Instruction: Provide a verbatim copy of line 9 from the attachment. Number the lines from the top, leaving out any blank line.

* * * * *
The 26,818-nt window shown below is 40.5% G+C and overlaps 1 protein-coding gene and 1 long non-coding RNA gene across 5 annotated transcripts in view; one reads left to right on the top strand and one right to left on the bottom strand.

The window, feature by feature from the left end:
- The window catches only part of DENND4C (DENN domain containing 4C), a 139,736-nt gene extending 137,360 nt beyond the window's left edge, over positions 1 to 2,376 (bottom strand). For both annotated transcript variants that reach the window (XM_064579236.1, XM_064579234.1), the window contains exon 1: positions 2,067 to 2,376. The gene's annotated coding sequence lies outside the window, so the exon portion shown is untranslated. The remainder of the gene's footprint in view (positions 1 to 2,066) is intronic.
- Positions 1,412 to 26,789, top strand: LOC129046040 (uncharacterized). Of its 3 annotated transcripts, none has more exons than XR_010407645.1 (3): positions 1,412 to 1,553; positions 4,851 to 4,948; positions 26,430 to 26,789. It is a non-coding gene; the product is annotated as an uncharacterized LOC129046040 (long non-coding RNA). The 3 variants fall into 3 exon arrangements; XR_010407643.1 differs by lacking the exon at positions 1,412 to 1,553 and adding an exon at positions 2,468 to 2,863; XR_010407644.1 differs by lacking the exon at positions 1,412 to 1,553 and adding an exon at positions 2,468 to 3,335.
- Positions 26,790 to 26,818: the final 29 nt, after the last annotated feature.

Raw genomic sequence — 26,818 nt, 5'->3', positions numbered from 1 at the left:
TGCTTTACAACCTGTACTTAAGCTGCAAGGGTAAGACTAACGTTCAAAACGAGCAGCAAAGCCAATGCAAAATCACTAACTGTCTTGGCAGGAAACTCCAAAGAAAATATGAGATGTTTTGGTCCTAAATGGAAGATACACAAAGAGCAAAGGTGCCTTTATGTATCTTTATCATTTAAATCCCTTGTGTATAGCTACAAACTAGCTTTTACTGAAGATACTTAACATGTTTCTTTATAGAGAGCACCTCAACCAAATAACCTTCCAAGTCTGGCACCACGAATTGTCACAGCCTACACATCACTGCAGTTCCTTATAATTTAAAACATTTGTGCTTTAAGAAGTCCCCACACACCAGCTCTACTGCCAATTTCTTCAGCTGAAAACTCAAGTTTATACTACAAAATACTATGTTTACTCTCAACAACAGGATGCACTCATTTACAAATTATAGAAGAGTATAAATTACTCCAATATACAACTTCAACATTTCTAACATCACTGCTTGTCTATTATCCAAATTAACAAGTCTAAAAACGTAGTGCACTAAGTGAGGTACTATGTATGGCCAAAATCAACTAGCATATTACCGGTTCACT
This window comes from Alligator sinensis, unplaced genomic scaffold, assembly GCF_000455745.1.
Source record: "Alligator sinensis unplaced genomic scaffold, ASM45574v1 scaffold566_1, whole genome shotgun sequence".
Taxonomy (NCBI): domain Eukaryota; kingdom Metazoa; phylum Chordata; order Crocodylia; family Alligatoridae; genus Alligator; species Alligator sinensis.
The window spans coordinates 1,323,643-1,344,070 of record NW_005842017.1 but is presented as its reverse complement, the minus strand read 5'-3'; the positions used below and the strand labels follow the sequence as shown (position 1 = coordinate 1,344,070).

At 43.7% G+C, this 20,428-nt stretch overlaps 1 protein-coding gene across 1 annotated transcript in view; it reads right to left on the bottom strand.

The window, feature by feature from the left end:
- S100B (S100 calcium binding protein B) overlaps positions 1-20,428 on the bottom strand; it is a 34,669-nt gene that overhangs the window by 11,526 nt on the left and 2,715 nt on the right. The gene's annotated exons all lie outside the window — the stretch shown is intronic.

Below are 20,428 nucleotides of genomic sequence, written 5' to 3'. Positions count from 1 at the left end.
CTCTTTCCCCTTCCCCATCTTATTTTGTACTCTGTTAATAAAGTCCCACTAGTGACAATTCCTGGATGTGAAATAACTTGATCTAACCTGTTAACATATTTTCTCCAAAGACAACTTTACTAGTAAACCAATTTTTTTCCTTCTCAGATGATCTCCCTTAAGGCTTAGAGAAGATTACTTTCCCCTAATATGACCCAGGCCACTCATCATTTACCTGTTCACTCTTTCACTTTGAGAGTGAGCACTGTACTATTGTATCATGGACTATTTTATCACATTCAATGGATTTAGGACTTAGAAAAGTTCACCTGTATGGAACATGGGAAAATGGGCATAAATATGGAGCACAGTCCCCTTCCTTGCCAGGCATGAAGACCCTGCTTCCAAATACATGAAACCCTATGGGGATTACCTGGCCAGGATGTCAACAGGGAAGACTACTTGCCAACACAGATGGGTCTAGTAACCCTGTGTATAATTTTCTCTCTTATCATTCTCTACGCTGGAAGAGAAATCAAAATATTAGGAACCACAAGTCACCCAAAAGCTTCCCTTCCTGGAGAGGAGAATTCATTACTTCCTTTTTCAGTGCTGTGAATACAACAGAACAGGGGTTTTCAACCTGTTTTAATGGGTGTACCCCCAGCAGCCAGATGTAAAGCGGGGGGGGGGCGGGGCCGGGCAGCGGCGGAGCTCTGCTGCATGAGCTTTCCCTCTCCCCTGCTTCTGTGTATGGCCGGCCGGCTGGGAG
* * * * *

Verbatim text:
Source record: "Alligator sinensis unplaced genomic scaffold, ASM45574v1 scaffold566_1, whole genome shotgun sequence".